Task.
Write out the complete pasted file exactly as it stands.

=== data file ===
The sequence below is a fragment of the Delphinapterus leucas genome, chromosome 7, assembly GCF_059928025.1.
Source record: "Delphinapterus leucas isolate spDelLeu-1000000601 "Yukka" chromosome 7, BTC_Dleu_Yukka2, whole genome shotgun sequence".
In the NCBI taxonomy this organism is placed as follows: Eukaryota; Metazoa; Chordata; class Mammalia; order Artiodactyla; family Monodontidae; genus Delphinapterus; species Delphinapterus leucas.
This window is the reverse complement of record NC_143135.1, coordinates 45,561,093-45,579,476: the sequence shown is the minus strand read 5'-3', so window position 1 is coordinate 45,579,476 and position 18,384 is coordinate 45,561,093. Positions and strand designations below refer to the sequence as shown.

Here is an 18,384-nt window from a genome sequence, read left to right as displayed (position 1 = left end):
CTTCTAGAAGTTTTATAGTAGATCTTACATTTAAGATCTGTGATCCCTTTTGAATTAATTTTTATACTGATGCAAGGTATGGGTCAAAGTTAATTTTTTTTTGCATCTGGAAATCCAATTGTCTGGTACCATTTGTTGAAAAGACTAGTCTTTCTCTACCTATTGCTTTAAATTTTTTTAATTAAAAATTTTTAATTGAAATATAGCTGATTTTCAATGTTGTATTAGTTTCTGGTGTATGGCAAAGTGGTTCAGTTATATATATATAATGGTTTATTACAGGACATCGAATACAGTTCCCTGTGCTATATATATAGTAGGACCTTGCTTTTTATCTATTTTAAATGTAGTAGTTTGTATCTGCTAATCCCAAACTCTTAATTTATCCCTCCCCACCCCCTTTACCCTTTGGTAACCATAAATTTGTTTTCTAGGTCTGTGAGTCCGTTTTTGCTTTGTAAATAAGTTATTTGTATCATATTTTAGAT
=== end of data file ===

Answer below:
The sequence below is a fragment of the Delphinapterus leucas genome, chromosome 7, assembly GCF_059928025.1.
Source record: "Delphinapterus leucas isolate spDelLeu-1000000601 "Yukka" chromosome 7, BTC_Dleu_Yukka2, whole genome shotgun sequence".
In the NCBI taxonomy this organism is placed as follows: Eukaryota; Metazoa; Chordata; class Mammalia; order Artiodactyla; family Monodontidae; genus Delphinapterus; species Delphinapterus leucas.
This window is the reverse complement of record NC_143135.1, coordinates 45,561,093-45,579,476: the sequence shown is the minus strand read 5'-3', so window position 1 is coordinate 45,579,476 and position 18,384 is coordinate 45,561,093. Positions and strand designations below refer to the sequence as shown.

Here is an 18,384-nt window from a genome sequence, read left to right as displayed (position 1 = left end):
CTTCTAGAAGTTTTATAGTAGATCTTACATTTAAGATCTGTGATCCCTTTTGAATTAATTTTTATACTGATGCAAGGTATGGGTCAAAGTTAATTTTTTTTTGCATCTGGAAATCCAATTGTCTGGTACCATTTGTTGAAAAGACTAGTCTTTCTCTACCTATTGCTTTAAATTTTTTTAATTAAAAATTTTTAATTGAAATATAGCTGATTTTCAATGTTGTATTAGTTTCTGGTGTATGGCAAAGTGGTTCAGTTATATATATATAATGGTTTATTACAGGACATCGAATACAGTTCCCTGTGCTATATATATAGTAGGACCTTGCTTTTTATCTATTTTAAATGTAGTAGTTTGTATCTGCTAATCCCAAACTCTTAATTTATCCCTCCCCACCCCCTTTACCCTTTGGTAACCATAAATTTGTTTTCTAGGTCTGTGAGTCCGTTTTTGCTTTGTAAATAAGTTATTTGTATCATATTTTAGAT